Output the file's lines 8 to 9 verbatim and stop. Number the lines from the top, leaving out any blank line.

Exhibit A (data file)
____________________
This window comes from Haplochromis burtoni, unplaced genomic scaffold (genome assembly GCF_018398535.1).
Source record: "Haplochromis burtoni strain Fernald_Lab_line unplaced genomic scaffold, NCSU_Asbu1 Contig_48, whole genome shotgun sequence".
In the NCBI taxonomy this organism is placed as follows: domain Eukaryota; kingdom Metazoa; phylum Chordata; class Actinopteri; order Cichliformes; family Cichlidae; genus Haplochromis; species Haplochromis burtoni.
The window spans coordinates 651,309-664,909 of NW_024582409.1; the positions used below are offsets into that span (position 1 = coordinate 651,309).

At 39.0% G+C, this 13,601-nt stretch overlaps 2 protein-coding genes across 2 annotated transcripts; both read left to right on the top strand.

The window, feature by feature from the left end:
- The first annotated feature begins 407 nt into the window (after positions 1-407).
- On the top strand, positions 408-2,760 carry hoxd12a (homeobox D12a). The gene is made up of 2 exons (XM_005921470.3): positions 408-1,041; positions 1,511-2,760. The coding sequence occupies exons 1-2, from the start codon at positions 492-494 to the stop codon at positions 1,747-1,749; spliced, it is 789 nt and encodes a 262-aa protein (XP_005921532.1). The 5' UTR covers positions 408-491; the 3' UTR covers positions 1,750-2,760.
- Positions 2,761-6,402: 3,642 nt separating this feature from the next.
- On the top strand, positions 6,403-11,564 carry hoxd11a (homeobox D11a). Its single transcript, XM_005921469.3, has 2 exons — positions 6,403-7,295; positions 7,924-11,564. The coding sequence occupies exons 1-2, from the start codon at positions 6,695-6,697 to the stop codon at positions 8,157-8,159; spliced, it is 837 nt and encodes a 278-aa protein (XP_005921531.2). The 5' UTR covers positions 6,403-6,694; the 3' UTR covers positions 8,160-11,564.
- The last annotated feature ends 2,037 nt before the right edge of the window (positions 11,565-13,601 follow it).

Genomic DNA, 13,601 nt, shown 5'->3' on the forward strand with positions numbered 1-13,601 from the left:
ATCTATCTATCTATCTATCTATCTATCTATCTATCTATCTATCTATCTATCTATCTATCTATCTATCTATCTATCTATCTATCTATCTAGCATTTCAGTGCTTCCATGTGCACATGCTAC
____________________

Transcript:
- On the top strand, positions 408-2,760 carry hoxd12a (homeobox D12a). The gene is made up of 2 exons (XM_005921470.3): positions 408-1,041; positions 1,511-2,760. The coding sequence occupies exons 1-2, from the start codon at positions 492-494 to the stop codon at positions 1,747-1,749; spliced, it is 789 nt and encodes a 262-aa protein (XP_005921532.1). The 5' UTR covers positions 408-491; the 3' UTR covers positions 1,750-2,760.
- Positions 2,761-6,402: 3,642 nt separating this feature from the next.